Jackson, United States | AFP | Donald Trump called for an end to racial hatred Saturday at the launch of a museum dedicated to victims of white-supremacist violence in America’s Deep South, a ceremony boycotted by several black leaders.
The Republican president’s attendance at the gathering to open the Mississippi Civil Rights Museum, which came at the invitation of the state’s Republican governor, had triggered a backlash from some who marched in the movement to win those rights, including veteran Congressman John Lewis.
Lewis — who also drew Trump’s ire by skipping the presidential inauguration in January — said Friday that the president’s “attendance and his hurtful policies are an insult to the people portrayed in this civil rights museum.”
Trump, in his remarks to invited guests prior to the museum’s public opening, emphasized the new institution’s recording of “the oppression, cruelty and injustice inflicted on the African American community, the fight to end slavery.”
“We want our country to be a place where every child from every background can grow up free from fear, innocent of hatred and surrounded by love, opportunity and hope,” he said.
– ‘Bloody Sunday’ –
Small protests turned out in Jackson against the president’s presence, which was also boycotted by the city’s mayor and the president of the National Association for the Advancement of Colored People (NAACP).
Several racially charged controversies have beset the Trump administration in its first year, notably his reaction to an August rally of white supremacists and neo-Nazis in Charlottesville, Virginia.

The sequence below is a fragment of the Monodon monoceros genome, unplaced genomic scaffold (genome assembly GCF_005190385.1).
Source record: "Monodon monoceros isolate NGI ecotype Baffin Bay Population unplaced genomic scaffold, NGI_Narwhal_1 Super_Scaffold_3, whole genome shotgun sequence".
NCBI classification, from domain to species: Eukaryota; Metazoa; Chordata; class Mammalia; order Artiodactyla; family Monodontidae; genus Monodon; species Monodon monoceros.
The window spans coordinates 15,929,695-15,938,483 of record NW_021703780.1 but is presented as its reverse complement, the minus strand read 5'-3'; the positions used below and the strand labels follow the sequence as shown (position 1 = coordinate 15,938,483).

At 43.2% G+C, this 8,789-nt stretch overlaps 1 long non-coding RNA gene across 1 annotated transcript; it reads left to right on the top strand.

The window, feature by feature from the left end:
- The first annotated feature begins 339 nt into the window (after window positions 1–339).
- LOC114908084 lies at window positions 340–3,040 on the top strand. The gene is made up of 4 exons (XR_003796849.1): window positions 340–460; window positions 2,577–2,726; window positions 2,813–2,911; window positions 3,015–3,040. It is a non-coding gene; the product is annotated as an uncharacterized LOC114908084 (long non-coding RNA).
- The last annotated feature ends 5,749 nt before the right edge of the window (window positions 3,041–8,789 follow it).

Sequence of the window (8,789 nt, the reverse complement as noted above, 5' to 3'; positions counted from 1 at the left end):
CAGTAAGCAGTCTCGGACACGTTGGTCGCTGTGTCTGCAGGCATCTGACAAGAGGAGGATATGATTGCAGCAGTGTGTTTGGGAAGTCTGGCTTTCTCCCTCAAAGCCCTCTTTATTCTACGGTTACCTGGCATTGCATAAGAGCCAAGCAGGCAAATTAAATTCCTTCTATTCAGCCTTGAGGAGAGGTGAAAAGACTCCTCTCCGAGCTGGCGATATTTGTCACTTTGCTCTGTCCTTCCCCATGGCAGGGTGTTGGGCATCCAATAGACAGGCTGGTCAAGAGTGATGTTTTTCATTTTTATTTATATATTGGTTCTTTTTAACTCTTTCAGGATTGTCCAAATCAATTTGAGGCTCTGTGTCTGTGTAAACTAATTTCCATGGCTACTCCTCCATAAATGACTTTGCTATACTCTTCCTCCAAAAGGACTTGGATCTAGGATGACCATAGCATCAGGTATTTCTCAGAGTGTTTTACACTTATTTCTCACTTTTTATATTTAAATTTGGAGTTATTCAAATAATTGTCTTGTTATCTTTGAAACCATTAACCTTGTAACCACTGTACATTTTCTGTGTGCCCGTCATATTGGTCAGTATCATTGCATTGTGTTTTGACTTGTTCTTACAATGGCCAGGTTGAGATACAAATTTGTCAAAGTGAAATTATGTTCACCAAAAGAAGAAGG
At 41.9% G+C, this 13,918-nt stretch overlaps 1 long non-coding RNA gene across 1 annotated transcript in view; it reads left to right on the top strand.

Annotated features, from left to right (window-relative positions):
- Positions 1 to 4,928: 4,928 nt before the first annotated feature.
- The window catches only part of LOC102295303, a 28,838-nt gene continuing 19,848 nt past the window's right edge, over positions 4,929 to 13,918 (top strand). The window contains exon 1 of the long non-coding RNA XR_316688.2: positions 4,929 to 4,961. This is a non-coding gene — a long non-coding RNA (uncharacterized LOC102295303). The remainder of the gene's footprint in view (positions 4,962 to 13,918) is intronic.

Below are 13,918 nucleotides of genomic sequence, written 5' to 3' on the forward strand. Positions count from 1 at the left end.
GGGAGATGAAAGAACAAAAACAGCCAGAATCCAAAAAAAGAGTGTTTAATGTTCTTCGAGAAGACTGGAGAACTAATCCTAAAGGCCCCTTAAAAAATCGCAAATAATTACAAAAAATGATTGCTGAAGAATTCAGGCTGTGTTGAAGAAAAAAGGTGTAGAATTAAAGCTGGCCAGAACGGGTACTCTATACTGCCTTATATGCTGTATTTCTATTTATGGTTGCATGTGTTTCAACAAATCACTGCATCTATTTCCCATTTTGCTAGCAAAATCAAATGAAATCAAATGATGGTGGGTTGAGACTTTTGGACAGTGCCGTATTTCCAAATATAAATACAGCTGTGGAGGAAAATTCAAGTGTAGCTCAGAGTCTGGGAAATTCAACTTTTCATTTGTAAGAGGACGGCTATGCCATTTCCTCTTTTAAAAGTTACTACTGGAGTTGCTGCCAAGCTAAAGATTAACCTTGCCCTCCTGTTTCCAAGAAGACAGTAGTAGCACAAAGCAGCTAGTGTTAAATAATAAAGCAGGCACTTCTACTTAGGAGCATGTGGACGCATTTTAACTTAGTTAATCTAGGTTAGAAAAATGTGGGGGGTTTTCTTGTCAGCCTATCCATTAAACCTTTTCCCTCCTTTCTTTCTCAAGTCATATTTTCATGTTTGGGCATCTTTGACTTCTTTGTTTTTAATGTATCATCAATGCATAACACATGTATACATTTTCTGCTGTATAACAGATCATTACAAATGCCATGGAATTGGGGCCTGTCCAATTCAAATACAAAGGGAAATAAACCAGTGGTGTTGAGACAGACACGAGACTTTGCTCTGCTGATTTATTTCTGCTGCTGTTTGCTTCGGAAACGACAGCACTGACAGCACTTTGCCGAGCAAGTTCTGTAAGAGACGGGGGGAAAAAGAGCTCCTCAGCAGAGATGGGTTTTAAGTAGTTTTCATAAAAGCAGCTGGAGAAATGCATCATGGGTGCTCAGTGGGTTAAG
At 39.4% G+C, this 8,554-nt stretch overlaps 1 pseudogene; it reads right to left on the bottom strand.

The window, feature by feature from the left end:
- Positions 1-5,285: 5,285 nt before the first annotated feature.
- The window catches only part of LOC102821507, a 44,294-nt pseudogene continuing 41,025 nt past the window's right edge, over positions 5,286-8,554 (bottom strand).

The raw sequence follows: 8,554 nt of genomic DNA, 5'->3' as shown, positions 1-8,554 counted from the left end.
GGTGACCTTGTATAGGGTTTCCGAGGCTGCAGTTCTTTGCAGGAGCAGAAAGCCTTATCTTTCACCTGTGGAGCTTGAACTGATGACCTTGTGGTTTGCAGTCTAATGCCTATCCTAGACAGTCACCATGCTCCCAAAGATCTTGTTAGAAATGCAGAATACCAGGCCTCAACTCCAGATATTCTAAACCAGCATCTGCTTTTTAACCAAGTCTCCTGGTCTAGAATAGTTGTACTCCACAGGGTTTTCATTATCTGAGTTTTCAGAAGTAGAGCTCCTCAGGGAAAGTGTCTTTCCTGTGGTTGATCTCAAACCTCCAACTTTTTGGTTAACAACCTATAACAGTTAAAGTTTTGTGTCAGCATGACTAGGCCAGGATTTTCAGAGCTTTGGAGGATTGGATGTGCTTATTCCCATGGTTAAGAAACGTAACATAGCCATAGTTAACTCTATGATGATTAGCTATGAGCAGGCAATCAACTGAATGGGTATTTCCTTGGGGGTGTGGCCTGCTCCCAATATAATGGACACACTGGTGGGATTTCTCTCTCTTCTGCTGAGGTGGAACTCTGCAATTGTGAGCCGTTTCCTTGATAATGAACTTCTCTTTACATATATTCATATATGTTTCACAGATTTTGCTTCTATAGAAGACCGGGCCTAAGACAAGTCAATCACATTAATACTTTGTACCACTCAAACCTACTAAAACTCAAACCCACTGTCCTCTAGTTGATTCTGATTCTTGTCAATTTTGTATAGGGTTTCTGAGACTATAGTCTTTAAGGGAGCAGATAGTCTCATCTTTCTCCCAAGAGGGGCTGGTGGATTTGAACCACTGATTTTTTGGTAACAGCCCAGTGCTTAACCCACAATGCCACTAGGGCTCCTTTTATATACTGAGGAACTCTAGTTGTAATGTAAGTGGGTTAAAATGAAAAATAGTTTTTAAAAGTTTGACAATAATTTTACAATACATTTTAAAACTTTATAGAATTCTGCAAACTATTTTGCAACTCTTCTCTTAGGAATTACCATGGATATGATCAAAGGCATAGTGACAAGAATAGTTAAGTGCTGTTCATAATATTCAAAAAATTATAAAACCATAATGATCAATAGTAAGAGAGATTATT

Trump came under fire from Republicans and Democrats alike after he failed to definitively condemn the role of white supremacists in the event, which turned violent and left one woman dead.
In 1965, Georgia Democrat Lewis led a landmark civil-rights march in Selma, Alabama that prompted state troopers to attack the protesters during what later became known as “Bloody Sunday.” Lewis suffered a fractured skull.
In his speech, Trump said that “to end segregation, to gain the right to vote and to achieve the sacred birthright of equality” is “big stuff.”
Afterward, he returned to Twitter to express his “great honor” at the ceremony and “pay solemn tribute to our heroes of the past & dedicate ourselves to building a future of freedom, equality, justice & peace.”
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